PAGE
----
“I just have to hustle more,” said Birch, who now sometimes travels twice as far across British Columbia to collect half as much grease as he once did.

His search is a microcosm of the challenges facing the renewable diesel industry, a niche corner of global road fuel production that refiners and others are betting on for growth in a lower-carbon world. Their main problem: a shortage of the ingredients needed to accelerate production of the fuel.

Unlike other green fuels such as biodiesel, renewable diesel can power conventional auto engines without being blended with diesel derived from crude oil, making it attractive for refiners aiming to produce low-pollution options. Refiners can produce renewable diesel from animal fats and plant oils, in addition to used cooking oil.

Production capacity is expected to nearly quintuple to about 2.65 billion gallons (63 million barrels) over the next three years, investment bank Goldman Sachs said in an October report.

Rising demand is creating both problems and opportunities across an emerging supply chain for the fuel, one small example of how the larger transition to green fuels is upending the energy economy. A renewable diesel boom could also have a profound impact on the agricultural sector by swelling demand for oilseeds like soybeans and canola that compete with other crops for finite planting area, and by driving up food prices.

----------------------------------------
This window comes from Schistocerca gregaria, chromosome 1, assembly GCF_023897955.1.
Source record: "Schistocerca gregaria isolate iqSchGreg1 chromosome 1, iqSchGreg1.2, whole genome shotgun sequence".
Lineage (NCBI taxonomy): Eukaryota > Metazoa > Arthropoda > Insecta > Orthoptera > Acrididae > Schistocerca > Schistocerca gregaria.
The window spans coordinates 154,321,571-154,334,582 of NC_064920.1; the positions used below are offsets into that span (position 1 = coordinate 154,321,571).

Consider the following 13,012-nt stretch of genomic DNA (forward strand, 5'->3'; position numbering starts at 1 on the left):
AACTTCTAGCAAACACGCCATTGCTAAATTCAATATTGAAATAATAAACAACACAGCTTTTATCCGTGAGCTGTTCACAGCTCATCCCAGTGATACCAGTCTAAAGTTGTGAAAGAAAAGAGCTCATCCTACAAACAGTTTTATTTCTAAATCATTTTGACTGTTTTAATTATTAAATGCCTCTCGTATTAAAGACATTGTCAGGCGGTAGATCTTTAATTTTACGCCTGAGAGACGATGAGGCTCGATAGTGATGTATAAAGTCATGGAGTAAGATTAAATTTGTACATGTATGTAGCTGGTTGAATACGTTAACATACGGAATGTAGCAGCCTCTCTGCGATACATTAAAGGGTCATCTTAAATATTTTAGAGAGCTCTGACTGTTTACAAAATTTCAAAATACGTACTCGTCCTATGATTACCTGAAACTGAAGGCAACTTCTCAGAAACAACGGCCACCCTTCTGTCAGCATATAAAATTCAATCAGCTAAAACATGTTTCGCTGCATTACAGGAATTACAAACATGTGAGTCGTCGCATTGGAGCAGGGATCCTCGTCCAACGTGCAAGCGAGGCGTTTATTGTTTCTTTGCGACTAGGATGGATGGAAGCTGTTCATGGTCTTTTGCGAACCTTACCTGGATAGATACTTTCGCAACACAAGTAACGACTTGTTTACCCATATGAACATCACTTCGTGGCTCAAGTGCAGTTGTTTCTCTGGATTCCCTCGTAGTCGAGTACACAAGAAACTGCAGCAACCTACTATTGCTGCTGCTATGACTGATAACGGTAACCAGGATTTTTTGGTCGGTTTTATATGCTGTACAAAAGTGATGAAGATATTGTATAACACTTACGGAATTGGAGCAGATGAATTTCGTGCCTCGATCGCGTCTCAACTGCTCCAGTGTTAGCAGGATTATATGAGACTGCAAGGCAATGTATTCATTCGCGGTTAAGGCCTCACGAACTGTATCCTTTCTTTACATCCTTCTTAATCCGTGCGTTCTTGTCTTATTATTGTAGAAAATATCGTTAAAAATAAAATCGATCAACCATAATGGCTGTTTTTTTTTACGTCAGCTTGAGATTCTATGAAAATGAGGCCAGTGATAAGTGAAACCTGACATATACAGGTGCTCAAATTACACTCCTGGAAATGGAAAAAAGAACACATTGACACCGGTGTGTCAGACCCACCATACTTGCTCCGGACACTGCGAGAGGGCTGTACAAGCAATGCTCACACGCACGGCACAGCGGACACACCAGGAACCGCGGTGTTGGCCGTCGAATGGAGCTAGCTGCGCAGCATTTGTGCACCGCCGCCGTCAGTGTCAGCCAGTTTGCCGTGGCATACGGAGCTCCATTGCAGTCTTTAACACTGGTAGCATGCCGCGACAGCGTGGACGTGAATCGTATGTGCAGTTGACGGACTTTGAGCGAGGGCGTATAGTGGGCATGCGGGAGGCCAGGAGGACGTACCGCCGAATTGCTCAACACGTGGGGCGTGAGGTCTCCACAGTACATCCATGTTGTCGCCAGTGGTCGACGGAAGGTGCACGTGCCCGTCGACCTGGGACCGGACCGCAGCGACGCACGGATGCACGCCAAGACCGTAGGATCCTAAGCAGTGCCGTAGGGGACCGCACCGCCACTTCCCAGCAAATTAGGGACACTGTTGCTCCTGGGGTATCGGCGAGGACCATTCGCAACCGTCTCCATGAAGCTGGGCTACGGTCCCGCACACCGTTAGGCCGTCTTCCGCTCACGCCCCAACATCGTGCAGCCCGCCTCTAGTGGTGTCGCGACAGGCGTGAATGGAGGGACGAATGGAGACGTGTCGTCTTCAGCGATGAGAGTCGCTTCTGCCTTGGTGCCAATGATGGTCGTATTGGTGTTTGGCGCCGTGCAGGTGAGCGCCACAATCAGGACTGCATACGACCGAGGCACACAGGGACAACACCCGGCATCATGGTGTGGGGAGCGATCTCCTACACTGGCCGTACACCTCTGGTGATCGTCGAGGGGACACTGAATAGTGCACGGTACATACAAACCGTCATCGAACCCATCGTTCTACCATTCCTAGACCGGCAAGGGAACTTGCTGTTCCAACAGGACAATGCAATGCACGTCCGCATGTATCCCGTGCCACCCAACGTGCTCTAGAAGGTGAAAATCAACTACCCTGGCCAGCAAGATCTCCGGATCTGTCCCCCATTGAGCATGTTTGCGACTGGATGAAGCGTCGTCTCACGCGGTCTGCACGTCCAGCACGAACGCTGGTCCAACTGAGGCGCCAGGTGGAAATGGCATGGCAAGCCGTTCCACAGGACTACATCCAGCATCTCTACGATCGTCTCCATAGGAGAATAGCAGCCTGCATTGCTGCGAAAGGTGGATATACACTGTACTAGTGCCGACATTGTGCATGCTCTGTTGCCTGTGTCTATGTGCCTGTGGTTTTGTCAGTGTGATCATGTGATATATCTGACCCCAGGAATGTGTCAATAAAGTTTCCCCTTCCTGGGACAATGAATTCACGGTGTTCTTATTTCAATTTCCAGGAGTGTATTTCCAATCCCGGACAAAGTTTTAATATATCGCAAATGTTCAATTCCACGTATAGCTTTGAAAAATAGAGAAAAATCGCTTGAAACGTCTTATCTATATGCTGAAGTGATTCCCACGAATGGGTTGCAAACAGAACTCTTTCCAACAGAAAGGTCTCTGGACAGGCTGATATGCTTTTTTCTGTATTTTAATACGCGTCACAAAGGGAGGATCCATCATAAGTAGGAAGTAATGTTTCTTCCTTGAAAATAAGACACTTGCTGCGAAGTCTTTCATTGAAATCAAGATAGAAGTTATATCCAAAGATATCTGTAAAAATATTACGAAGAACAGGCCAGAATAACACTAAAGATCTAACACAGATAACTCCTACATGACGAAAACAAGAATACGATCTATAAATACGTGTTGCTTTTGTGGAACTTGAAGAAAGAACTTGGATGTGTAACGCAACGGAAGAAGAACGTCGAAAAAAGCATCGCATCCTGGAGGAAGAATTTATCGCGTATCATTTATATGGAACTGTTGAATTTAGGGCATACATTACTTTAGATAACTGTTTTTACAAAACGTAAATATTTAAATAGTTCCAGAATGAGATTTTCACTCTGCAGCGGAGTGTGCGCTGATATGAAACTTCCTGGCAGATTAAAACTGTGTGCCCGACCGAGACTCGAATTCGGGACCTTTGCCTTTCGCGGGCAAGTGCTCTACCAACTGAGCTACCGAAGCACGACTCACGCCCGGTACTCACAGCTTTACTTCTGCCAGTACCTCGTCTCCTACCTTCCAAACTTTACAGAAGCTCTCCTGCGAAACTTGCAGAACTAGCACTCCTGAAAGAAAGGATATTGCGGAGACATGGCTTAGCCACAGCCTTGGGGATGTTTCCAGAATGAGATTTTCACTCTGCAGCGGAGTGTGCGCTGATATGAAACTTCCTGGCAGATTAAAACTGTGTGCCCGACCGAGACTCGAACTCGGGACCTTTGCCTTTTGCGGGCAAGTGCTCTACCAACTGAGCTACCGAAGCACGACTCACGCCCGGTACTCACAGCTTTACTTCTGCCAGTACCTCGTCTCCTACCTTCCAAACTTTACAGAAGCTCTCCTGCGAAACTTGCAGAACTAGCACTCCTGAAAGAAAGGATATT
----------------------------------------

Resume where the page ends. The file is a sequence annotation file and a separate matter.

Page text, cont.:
Local and federal governments in the United States and Canada have created a mix of regulations, taxes or credits to stimulate more production of cleaner fuels. President Joe Biden has promised to move the United States toward net-zero emissions, and Canada’s Clean Fuel Standard requires lower carbon intensity starting in late 2022. California currently has a low-carbon standard that provides tradable credits to clean fuel producers.

But the feedstock supply squeeze is constraining the industry’s ability to comply with those efforts.


Demand and prices for feedstocks from soybean oil to grease and animal fat is soaring. Used cooking oil is worth 51 cents per pound, up about half from last year’s price, according to pricing service The Jacobsen.